Seven Dollars on the Red (1966)

1966 - Dir: Alberto Cardone (supervised by Mario Sicialiano) - Cast: Anthony Steffen, Fernando Sancho, Roberto Miali, Loredana Nusciak, Elisa Montes, Spartaco Conversi, José Manuel Martin - Music: Francesco de Masi

poster for Seven Dollars on the Red

An essential film of the early days of the genre. The bulk of the movie was shot in 1965, when the production of spaghetti westerns was not yet at its zenith, and it was supposed to be the first production to use the new western town of the Elios film studios in Rome. But for obscure reasons the production was suspended, and when the work was resumed, director Cardone had to wait for his turn: meanwhile no less than fifteen western were in production. 'Essential' doesn't mean 'good': for more than an hour, Seven Dollars on the Red is merely average, a cheap looking, undistinguished western movie with an occasional spark of inspired action. It's interesting as an early genre outing, still tributary to a more classical style of film making, but with some of the characteristics of the spaghetti western genre beginning to shine through. Still, nothing sets it apart among the stream of spaghetti westerns that deluded the market in the mid-sixties, until the last twenty minutes, that are truly memorable.

When Johnny Ashley (Anthony Steffen) is away from home, his ranch is attacked by the gang of the notorious bandit El Chacal/the Jackal (Fernando Sancho). His wife is killed and his son Jerry is kidnapped by the bandit, who raises the boy as his own blood. Steffen spends all his energy traversing the West, in a fifteen years quest for his son and the man who ruined his life. What he doesn't know is that his son, now called Bill (Roberto Miali), has become a ruthless bandit in imitation of his foster parent. Inevitably the final confrontation, between a father and his long lost son, will be a very dramatic one...

It's clear that director Cardone (and his supervisor Siciliano) tried to add a psychological dimension to Steffen's character. He is an obsessed man, a captain Ahab desperately looking for his Moby Dick. This intention is also underlined by De Masi's rather obtrusive score, which suggests far more tension and emotion than we experience on the screen. It all could have worked, but the script is way too shallow to give the idea much of a chance. Moreover Steffen is too limited as an actor to suggest any psychological depth to the character he performs. He could be rather effective, if cast as a taciturn, stoic anti-hero, but it's significant that many think his performance in Django the Bastard was his best: in that movie he played a ghost.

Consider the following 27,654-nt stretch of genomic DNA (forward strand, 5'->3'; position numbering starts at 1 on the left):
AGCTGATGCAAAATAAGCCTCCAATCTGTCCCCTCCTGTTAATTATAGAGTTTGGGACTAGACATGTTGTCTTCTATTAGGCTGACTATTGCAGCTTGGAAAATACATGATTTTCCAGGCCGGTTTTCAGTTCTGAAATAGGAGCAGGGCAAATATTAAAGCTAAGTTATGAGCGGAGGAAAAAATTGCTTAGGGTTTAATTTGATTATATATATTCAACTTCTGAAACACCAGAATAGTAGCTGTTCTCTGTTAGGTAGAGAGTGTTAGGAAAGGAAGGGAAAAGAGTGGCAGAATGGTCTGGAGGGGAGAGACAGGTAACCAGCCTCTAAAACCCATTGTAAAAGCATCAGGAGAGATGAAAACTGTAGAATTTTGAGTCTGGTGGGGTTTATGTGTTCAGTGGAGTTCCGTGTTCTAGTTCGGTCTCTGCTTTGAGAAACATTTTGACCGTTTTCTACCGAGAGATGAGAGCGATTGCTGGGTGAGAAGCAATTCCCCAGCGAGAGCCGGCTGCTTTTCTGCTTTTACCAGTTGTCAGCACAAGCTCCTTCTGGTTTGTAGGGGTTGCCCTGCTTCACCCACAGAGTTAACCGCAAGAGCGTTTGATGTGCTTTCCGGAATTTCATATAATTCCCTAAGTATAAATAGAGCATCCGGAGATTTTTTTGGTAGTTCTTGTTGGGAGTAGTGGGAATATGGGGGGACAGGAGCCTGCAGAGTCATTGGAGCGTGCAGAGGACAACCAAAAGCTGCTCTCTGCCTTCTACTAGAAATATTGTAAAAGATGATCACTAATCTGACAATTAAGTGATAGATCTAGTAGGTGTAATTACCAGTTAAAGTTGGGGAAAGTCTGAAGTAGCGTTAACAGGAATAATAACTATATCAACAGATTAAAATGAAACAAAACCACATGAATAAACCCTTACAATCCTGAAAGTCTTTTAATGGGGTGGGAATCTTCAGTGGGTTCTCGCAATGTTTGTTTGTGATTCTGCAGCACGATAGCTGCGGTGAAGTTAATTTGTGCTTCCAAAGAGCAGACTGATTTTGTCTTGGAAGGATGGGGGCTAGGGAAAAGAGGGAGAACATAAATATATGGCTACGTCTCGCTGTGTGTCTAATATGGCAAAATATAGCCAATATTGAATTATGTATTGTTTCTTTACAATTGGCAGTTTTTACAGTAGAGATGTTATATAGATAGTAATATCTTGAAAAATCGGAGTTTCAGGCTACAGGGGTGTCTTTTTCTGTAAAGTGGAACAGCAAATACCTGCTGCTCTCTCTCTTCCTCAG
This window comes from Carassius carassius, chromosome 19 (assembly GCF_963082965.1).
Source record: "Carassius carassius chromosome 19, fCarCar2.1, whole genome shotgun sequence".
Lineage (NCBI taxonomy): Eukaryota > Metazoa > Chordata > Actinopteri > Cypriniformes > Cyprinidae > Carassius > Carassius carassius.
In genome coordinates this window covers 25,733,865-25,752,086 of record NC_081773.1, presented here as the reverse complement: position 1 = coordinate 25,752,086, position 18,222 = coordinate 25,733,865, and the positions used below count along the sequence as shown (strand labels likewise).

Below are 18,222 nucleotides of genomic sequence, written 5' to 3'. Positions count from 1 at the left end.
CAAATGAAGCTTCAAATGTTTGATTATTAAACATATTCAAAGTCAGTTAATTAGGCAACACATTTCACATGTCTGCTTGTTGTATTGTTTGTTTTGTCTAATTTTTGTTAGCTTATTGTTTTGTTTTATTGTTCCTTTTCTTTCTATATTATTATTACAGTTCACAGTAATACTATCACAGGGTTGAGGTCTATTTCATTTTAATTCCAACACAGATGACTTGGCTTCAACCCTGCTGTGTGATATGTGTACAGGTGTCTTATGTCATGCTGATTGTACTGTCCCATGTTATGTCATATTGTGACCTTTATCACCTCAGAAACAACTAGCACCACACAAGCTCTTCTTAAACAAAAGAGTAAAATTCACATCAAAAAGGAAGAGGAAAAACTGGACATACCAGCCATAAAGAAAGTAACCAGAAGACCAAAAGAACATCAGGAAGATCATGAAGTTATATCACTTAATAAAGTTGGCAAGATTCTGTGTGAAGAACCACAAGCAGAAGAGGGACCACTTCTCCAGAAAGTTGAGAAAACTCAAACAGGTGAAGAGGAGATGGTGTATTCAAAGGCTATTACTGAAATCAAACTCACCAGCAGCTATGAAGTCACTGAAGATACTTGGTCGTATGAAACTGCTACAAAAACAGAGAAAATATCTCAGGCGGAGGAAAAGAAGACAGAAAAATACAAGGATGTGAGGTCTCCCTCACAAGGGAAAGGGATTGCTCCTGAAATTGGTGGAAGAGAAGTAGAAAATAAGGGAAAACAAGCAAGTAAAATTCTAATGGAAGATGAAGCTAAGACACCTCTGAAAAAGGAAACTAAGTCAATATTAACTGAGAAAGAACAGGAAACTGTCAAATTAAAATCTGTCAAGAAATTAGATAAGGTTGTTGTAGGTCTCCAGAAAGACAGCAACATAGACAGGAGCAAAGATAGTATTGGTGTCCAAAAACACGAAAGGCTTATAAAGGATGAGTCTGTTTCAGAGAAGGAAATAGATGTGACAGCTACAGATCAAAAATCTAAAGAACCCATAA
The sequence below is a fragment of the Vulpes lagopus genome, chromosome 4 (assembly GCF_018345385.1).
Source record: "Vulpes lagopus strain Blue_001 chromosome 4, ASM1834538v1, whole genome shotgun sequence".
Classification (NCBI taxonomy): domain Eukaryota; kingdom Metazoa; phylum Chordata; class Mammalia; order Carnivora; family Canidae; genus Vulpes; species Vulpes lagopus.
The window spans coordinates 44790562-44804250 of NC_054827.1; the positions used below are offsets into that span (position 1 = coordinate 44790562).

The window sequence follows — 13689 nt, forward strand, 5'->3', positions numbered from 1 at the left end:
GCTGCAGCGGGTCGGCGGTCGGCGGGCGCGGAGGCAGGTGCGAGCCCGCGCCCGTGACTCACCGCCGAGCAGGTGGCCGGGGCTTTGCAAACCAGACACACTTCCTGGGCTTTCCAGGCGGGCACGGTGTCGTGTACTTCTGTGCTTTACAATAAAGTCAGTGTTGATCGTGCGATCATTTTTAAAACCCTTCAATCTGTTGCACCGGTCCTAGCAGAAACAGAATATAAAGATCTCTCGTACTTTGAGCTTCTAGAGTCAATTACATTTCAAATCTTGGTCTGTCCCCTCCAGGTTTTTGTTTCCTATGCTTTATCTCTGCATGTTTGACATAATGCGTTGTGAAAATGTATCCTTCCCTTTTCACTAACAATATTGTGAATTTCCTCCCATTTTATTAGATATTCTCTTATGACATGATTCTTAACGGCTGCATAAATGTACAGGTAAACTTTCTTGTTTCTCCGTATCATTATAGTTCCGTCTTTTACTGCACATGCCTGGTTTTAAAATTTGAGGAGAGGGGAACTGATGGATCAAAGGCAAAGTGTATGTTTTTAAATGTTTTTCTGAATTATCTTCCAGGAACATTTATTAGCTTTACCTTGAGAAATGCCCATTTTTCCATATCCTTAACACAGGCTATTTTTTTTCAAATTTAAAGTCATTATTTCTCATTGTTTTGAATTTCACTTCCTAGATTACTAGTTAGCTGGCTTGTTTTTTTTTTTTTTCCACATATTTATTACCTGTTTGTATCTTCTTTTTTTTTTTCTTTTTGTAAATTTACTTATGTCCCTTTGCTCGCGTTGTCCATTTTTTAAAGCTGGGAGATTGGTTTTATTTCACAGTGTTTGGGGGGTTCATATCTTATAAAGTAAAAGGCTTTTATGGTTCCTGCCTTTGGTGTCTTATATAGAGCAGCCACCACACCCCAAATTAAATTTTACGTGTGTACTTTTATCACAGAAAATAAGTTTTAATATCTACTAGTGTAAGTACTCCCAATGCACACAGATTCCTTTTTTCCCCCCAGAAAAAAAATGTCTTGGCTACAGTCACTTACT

At least Seven Dollars on the Red provides a large dose of action, and if most action scenes are standard fare, some of them are really good. Best of all is a scene in which Steffen (or more likely his stunt double) jumps through a closed window to shoot the villains inside by surprise. Sancho does his usual impersonation of a Mexican bandit and both Loredana Nusciak and Elisa Montes lighten up things with their presence, even though for once sweet Loredana is not whipped (which might be a let-down to some of her admirers!) and lovely Elisa has quite a hard time as Miali's love interest.

What really is a pity, is that the film could have been so much better, if only they had paid a little more attention to some details. Steffen's quest is supposed to last some fifteen years, but a few grey hairs at the temple are every sign of the passing of the time. I guess many viewers will be quite surprised when they're all of a sudden confronted with Steffen's son as an adult (What? Fifteen years have passed?). What makes things even look more slovenly, is the fact that Steffen doesn't even change clothes in all these years: he's constantly wearing the same jacket. Probably that's the reason Sancho managed to run away from him for such a long period: he could smell him from a distance!

But, as already mentioned, the film redeems itself in the last twenty minutes, when Steffen accepts a job as deputy in a town that is expecting Sancho to rob the local bank. The gang is ambushed in Wild Bunch style and subsequently Steffen meets Sancho face to face for a fight in which both play Dr. Hook (but without the Medicine Show). With Sancho ending up dead in a water tank, his adopted son, still thinking Sancho is his natural father, announces his arrival in town for the next morning to take revenge on Steffen. Set during a heavy thunderstorm, the dramatic confrontation between father and son almost reaches gothic dimensions, as if the vaults of heaven have burst open. Like Marco Giusti has put in his Dizionario del Western all'Italiano the grand finale seems a separate short movie, a small masterpiece in an otherwise indifferent movie.

If you're relatively new to the genre, there are a lot of films to watch first. But if you're a fan, you will want to check it out. The Japanese SPO disc has English audio, but it's out of print and it might be a bit difficult to trace a copy (and those SPO discs are overpriced anyway); the French disc, called Gringo joue sur le Rouge, is cheap and has acceptable image quality, but only French audio. So the best way to watch it, most probably is the German Koch Media disc, released recently, called Django, die Geier stehen Schlange; while lacking an English audio track it does provide English subtitles.

Note: The original Italian title, Sette Dollari sul Rosso (Seven dollars on the Red) refers to the dollars Sancho throws on the red skirt of Steffen's Indian wife: with those dollars Steffen can buy himself a new squaw. The alternative English title, Seven Dollars to Kill, is therefore nonsense. They killed almost everything out there in the Italian West, but dollars, no.

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